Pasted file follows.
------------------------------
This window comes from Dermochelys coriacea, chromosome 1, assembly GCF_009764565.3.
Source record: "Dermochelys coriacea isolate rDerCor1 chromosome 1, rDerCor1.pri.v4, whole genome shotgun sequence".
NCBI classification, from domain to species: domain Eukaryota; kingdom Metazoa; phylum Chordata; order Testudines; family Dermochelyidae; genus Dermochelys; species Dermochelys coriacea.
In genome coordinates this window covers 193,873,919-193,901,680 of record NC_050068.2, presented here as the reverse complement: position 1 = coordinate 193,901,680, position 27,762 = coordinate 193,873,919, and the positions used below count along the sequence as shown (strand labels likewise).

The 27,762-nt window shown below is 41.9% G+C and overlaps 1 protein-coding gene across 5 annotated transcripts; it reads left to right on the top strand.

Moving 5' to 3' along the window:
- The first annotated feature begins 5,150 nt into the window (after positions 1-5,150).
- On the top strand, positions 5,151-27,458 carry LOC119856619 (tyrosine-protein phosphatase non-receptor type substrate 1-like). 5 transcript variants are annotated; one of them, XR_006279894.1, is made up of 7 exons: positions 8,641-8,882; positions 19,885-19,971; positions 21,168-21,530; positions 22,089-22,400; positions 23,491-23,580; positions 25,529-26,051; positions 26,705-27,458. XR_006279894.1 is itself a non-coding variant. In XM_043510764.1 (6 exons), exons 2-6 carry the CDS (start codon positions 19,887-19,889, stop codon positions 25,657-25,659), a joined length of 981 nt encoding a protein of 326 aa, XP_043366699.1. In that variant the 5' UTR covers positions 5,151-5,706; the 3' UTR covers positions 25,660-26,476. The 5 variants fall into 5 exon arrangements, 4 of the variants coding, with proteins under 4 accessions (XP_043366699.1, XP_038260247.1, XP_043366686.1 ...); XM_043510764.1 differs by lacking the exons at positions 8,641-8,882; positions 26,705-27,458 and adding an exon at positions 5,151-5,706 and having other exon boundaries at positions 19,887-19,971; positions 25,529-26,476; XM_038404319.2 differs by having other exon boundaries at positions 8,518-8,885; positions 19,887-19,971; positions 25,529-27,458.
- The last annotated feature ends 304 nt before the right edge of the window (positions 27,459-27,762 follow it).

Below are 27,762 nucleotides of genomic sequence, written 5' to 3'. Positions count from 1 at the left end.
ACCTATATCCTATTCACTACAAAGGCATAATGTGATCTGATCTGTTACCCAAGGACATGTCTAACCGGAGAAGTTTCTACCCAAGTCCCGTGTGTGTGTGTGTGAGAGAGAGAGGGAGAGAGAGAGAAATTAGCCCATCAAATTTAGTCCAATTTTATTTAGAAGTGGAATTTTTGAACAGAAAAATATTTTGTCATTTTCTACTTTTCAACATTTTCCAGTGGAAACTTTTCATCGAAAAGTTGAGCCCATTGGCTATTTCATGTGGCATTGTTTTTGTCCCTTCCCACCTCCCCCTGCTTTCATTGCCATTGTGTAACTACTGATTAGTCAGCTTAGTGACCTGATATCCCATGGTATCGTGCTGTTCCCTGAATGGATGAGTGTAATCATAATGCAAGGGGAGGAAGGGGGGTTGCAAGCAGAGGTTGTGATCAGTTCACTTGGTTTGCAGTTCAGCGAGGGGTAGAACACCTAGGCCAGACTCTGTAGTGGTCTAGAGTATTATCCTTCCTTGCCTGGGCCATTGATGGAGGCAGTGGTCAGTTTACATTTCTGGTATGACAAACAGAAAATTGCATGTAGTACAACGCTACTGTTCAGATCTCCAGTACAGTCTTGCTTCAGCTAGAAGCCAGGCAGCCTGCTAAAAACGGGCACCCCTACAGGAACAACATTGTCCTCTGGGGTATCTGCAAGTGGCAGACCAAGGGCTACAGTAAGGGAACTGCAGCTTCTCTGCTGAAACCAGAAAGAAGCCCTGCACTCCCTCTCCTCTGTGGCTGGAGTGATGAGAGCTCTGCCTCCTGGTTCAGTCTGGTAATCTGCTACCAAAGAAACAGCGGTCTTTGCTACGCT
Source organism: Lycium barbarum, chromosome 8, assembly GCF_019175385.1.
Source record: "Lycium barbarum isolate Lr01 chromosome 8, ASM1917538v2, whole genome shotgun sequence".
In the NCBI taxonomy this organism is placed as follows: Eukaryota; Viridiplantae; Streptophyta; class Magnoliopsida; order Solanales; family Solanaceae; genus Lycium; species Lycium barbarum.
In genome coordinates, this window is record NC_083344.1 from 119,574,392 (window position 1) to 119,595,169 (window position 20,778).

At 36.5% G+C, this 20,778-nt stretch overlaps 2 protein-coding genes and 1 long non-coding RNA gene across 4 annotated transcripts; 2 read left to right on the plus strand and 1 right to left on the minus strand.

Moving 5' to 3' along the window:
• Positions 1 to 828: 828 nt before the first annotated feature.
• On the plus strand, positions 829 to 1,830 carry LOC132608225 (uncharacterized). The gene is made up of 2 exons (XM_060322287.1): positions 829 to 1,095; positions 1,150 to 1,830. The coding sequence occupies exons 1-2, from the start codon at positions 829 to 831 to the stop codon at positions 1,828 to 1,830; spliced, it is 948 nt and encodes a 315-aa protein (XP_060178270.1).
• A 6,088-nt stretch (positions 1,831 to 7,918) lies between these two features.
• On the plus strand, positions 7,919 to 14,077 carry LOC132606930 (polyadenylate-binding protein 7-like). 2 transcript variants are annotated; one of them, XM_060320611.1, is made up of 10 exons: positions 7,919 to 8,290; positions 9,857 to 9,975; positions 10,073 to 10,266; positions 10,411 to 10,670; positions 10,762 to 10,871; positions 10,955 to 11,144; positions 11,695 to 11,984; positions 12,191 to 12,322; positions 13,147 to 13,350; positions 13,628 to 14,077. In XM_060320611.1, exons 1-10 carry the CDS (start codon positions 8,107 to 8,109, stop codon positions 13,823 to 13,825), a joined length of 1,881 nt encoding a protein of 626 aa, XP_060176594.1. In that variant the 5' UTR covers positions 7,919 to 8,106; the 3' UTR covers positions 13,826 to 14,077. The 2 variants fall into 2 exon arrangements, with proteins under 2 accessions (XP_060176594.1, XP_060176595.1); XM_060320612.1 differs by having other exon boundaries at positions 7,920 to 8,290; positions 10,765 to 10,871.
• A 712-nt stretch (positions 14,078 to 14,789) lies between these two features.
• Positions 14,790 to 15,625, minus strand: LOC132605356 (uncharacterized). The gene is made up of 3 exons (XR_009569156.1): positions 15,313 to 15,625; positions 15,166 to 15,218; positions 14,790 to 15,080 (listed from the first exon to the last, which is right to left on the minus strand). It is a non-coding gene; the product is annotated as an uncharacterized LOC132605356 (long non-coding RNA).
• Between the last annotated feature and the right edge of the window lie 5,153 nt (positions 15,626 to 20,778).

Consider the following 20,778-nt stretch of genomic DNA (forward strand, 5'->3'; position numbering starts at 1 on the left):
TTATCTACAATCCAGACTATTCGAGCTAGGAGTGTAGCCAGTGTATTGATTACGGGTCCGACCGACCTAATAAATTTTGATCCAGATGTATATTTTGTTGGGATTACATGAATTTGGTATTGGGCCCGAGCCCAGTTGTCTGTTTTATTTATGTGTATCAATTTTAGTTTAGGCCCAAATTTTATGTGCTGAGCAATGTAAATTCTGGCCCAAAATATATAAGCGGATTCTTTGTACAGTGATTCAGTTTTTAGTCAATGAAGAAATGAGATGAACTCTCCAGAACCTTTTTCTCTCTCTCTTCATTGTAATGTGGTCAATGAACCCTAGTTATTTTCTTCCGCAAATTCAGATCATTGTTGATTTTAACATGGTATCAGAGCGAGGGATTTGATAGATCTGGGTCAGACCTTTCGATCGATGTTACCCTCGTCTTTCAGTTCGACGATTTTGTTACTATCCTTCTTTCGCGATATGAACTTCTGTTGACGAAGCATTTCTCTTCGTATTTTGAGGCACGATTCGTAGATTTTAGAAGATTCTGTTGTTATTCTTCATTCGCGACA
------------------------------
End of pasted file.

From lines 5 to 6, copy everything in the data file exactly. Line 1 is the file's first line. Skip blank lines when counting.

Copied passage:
The 27,762-nt window shown below is 41.9% G+C and overlaps 1 protein-coding gene across 5 annotated transcripts; it reads left to right on the top strand.

Moving 5' to 3' along the window: